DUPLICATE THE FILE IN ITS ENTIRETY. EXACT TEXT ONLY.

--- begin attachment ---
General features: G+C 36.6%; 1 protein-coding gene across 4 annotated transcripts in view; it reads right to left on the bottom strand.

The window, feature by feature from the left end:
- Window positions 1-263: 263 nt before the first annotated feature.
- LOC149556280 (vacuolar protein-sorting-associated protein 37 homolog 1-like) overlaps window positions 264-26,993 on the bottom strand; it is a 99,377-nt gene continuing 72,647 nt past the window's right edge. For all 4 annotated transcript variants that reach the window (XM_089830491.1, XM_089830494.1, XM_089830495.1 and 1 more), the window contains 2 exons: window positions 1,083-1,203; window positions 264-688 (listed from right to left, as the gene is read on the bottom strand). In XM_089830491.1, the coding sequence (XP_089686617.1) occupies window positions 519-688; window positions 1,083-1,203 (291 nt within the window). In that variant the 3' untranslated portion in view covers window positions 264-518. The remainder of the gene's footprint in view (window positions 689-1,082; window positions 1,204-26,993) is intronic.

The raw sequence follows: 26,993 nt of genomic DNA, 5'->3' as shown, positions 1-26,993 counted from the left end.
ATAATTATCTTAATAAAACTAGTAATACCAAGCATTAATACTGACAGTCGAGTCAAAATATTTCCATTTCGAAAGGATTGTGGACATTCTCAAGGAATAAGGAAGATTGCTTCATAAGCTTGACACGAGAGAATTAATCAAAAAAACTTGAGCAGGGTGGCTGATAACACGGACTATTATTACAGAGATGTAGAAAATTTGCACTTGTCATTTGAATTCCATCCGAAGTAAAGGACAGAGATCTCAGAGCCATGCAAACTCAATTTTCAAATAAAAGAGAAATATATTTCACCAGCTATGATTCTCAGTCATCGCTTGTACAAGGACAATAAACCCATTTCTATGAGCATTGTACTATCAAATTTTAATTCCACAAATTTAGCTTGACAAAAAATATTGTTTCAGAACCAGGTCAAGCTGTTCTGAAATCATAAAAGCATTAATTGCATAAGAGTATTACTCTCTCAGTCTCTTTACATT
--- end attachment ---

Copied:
General features: G+C 36.6%; 1 protein-coding gene across 4 annotated transcripts in view; it reads right to left on the bottom strand.

The window, feature by feature from the left end:
- Window positions 1-263: 263 nt before the first annotated feature.
- LOC149556280 (vacuolar protein-sorting-associated protein 37 homolog 1-like) overlaps window positions 264-26,993 on the bottom strand; it is a 99,377-nt gene continuing 72,647 nt past the window's right edge. For all 4 annotated transcript variants that reach the window (XM_089830491.1, XM_089830494.1, XM_089830495.1 and 1 more), the window contains 2 exons: window positions 1,083-1,203; window positions 264-688 (listed from right to left, as the gene is read on the bottom strand). In XM_089830491.1, the coding sequence (XP_089686617.1) occupies window positions 519-688; window positions 1,083-1,203 (291 nt within the window). In that variant the 3' untranslated portion in view covers window positions 264-518. The remainder of the gene's footprint in view (window positions 689-1,082; window positions 1,204-26,993) is intronic.

The raw sequence follows: 26,993 nt of genomic DNA, 5'->3' as shown, positions 1-26,993 counted from the left end.
ATAATTATCTTAATAAAACTAGTAATACCAAGCATTAATACTGACAGTCGAGTCAAAATATTTCCATTTCGAAAGGATTGTGGACATTCTCAAGGAATAAGGAAGATTGCTTCATAAGCTTGACACGAGAGAATTAATCAAAAAAACTTGAGCAGGGTGGCTGATAACACGGACTATTATTACAGAGATGTAGAAAATTTGCACTTGTCATTTGAATTCCATCCGAAGTAAAGGACAGAGATCTCAGAGCCATGCAAACTCAATTTTCAAATAAAAGAGAAATATATTTCACCAGCTATGATTCTCAGTCATCGCTTGTACAAGGACAATAAACCCATTTCTATGAGCATTGTACTATCAAATTTTAATTCCACAAATTTAGCTTGACAAAAAATATTGTTTCAGAACCAGGTCAAGCTGTTCTGAAATCATAAAAGCATTAATTGCATAAGAGTATTACTCTCTCAGTCTCTTTACATT